- The Washington Times - Tuesday, March 25, 2003

Democrats remain so bitterly divided over the U.S. war in Iraq that some of the party's advisers privately fear it could damage its prospects in the 2004 presidential election.
President Bush's offensive to disarm and topple Iraqi leader Saddam Hussein is supported by 70 percent of Americans, while the Democrats are embroiled in a messy, partywide fight over what to do in Iraq.
Some Democratic strategists think the war could come back to haunt them next year, either by fracturing their political base or by raising troubling questions about the Democrats' credibility on national-security issues.
"It is an issue that we will have to address," said a veteran Democratic adviser who did not want to be identified. "We have to come up with a stronger, more coherent position than we have thus far on protecting national security in the age of terrorism. If we don't, it will hurt us."
This view echoed a warning from the Democratic Leadership Council last month, which reminded Democrats that polls taken just before the November elections showed that 60 percent of Americans "believed Republicans would do a better job than Democrats on their top priorities national security and the fight against terrorism."
"I think [Iraq was] where the Democrats could have been much more forceful," former White House Chief of Staff Leon Panetta said. "That message was never clear."
Democratic strategist Donna Brazile said yesterday that there was increasing concern within the party about the lack of a strong message from House Minority Leader Nancy Pelosi and Senate Minority Leader Tom Daschle on the war in Iraq and national-security issues.
"I don't see Daschle and Pelosi reaching out beyond the Beltway. There's a vacuum in the party on this. They are perceived as the leaders of the party. People are looking to them for leadership," Miss Brazile said.
"People don't know what to say half the time about the war. They do not hear a clear message. The activists are being left to formulate their own position without much guidance from the national party."
Although most Democrats voted last week for a resolution supporting the troops and Mr. Bush's mission to free Iraq from Saddam's control, there is no consensus in their party about what to do about Iraq.
Their leaders, presidential candidates and the base of their party are split between those who think the war is wrong and immoral and those who agree with the president that getting rid of Saddam is a pivotal part of the war on terrorism.
After the war had begun, Mrs. Pelosi tried to tone down the resolution of support at a party-whip meeting, according to Democratic officials.
She consented to the stronger language that passed after Rep. Martin Frost, Texas Democrat, scolded her in a letter that said "we should not equivocate in our support. Our troops must know that we not only admire their bravery and honor their call to duty, but we must also assure them their cause is just."
"There is certainly division within the caucus in terms of policy," a Democratic aide said.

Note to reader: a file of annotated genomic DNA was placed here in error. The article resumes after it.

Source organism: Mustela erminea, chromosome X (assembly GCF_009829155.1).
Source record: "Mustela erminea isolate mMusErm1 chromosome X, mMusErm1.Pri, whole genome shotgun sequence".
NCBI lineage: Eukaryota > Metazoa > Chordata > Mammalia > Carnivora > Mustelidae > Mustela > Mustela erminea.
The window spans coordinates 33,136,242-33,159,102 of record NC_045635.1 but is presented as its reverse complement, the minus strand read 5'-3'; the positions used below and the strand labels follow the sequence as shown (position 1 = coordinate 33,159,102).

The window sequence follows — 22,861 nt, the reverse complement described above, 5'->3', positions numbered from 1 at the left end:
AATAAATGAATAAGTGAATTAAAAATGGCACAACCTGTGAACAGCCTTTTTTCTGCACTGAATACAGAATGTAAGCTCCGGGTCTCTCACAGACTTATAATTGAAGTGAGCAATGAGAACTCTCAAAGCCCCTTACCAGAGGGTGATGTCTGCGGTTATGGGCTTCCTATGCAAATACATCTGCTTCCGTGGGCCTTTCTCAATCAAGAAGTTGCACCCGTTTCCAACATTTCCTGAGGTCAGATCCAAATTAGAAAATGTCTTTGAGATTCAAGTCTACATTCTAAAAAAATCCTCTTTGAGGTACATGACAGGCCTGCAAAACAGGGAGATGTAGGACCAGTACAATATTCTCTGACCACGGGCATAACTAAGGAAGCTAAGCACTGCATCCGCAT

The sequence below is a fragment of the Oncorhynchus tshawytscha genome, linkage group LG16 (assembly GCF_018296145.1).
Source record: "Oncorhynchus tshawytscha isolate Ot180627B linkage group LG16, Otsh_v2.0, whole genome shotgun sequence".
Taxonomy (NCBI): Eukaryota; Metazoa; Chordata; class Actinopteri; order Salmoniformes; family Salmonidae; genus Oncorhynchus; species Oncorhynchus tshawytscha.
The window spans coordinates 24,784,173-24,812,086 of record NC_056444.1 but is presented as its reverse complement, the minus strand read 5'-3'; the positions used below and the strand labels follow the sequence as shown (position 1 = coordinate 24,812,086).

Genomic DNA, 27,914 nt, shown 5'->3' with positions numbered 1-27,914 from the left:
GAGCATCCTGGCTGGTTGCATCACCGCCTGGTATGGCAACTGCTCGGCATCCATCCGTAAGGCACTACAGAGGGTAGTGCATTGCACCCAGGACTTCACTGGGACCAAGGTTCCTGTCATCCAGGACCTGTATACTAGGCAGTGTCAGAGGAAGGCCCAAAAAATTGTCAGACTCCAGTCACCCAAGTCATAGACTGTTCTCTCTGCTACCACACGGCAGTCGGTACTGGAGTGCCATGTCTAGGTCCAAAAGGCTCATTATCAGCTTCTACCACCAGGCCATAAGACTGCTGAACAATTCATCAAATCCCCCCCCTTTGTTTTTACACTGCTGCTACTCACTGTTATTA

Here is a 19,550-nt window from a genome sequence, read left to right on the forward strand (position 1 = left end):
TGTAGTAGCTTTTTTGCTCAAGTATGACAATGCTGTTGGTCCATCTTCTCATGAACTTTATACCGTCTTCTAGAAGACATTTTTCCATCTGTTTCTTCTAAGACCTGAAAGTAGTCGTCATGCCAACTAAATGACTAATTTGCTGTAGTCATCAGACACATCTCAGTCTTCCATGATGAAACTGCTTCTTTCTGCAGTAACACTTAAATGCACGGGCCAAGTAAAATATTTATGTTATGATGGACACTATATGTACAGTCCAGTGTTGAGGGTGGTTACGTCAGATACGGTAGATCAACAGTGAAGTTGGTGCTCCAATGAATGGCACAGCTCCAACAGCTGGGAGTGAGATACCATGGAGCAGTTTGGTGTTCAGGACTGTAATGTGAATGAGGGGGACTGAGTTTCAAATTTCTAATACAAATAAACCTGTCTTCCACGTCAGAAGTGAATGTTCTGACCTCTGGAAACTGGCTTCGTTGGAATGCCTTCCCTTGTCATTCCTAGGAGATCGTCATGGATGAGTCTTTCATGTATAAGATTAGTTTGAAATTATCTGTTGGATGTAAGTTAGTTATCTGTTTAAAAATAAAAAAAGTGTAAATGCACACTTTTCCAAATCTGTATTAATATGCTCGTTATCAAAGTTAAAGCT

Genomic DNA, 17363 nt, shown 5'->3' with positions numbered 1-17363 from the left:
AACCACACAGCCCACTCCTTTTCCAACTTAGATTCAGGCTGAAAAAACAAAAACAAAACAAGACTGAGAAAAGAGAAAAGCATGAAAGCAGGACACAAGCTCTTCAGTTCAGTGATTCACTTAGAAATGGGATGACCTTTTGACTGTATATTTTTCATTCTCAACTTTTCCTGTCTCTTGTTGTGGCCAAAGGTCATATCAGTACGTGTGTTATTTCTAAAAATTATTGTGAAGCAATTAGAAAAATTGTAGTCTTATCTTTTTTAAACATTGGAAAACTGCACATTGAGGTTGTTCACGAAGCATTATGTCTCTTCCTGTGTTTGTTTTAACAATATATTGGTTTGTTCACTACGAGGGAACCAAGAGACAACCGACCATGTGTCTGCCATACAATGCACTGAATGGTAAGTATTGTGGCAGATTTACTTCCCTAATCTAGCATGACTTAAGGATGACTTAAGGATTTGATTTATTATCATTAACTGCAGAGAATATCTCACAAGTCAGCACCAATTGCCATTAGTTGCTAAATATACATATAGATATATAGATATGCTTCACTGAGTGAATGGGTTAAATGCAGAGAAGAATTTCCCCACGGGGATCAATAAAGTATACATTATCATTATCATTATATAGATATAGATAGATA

In the Senate, the day before the president gave the order to invade Iraq, Mr. Daschle launched a bitter broadside at Mr. Bush, saying he had "failed so miserably at diplomacy that we're now forced to war."
On Friday, 11 House Democrats voted against a resolution supporting U.S. troops and Mr. Bush's leadership as commander in chief, saying they couldn't approve of a war or a president they disagreed with. The resolution passed 392-11, with 22 additional House members including one Republican voting "present."
The Democrats' split over Iraq is especially deep among its presidential candidates. Most of the top-tier candidates are supporting Mr. Bush on the war, including Sens. Joseph I. Lieberman of Connecticut, John Kerry of Massachusetts, John Edwards of North Carolina and Rep. Richard A. Gephardt of Missouri.
But former Vermont Gov. Howard Dean, who has made his opposition to the war his signature issue, has moved to within one point of Mr. Kerry in New Hampshire, where opponents of the war dominate the party's primary voters.
The vision of an anti-war candidate like Mr. Dean becoming the Democrats' presidential nominee cheers the peace movement, but frightens many in the party's establishment, who remember the 1972 election when Republican Richard M. Nixon buried anti-war candidate George in a 49-state landslide.
"I've polled extensively in Iowa and New Hampshire, where the prototypical Democratic primary voter in both states are those voters who are very opposed to the war," pollster John Zogby said.
"What you have here is that almost all of the top Democratic presidential candidates support the president on the war. But who is going to speak to the solidly anti-war majority in their party that represents a huge part of its base?" Mr. Zogby asked. "This will have to play itself out."
Other Democratic strategists do not think the party's debate over the war will affect next year's elections much.
"You had a lot of people who had reservations about this war. I don't think many are holding a brief for Saddam Hussein. They recognize he's a bad guy," said Democratic pollster Alan Secrest.
"As far as its political impact, I don't think in the fall of 2004 that the Democrats are going to be paying a particularly heavy price for intraparty disagreement over the diplomacy of the prewar period," he said.

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